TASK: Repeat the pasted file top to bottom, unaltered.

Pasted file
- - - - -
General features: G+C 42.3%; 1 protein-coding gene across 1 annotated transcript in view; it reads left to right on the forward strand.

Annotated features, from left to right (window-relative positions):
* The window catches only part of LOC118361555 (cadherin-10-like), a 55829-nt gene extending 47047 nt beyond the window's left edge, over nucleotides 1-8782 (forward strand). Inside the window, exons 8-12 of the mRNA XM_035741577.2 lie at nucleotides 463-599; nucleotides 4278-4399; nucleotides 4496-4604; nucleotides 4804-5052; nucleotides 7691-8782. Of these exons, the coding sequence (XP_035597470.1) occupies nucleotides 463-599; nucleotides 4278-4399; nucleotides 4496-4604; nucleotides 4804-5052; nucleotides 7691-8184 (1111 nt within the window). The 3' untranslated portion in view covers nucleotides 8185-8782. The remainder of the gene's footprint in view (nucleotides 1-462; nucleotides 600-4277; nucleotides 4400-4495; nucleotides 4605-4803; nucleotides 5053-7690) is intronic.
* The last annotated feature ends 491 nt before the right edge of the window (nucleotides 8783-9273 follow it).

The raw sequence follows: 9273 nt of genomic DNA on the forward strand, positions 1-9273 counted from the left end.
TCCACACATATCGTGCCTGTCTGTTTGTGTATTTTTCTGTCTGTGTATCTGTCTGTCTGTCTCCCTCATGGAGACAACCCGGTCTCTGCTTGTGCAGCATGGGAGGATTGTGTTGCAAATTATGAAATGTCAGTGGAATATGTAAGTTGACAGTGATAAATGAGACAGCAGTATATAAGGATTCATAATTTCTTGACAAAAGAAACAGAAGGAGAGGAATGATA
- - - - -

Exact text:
General features: G+C 42.3%; 1 protein-coding gene across 1 annotated transcript in view; it reads left to right on the forward strand.

Annotated features, from left to right (window-relative positions):
* The window catches only part of LOC118361555 (cadherin-10-like), a 55829-nt gene extending 47047 nt beyond the window's left edge, over nucleotides 1-8782 (forward strand). Inside the window, exons 8-12 of the mRNA XM_035741577.2 lie at nucleotides 463-599; nucleotides 4278-4399; nucleotides 4496-4604; nucleotides 4804-5052; nucleotides 7691-8782. Of these exons, the coding sequence (XP_035597470.1) occupies nucleotides 463-599; nucleotides 4278-4399; nucleotides 4496-4604; nucleotides 4804-5052; nucleotides 7691-8184 (1111 nt within the window). The 3' untranslated portion in view covers nucleotides 8185-8782. The remainder of the gene's footprint in view (nucleotides 1-462; nucleotides 600-4277; nucleotides 4400-4495; nucleotides 4605-4803; nucleotides 5053-7690) is intronic.
* The last annotated feature ends 491 nt before the right edge of the window (nucleotides 8783-9273 follow it).

The raw sequence follows: 9273 nt of genomic DNA on the forward strand, positions 1-9273 counted from the left end.
TCCACACATATCGTGCCTGTCTGTTTGTGTATTTTTCTGTCTGTGTATCTGTCTGTCTGTCTCCCTCATGGAGACAACCCGGTCTCTGCTTGTGCAGCATGGGAGGATTGTGTTGCAAATTATGAAATGTCAGTGGAATATGTAAGTTGACAGTGATAAATGAGACAGCAGTATATAAGGATTCATAATTTCTTGACAAAAGAAACAGAAGGAGAGGAATGATA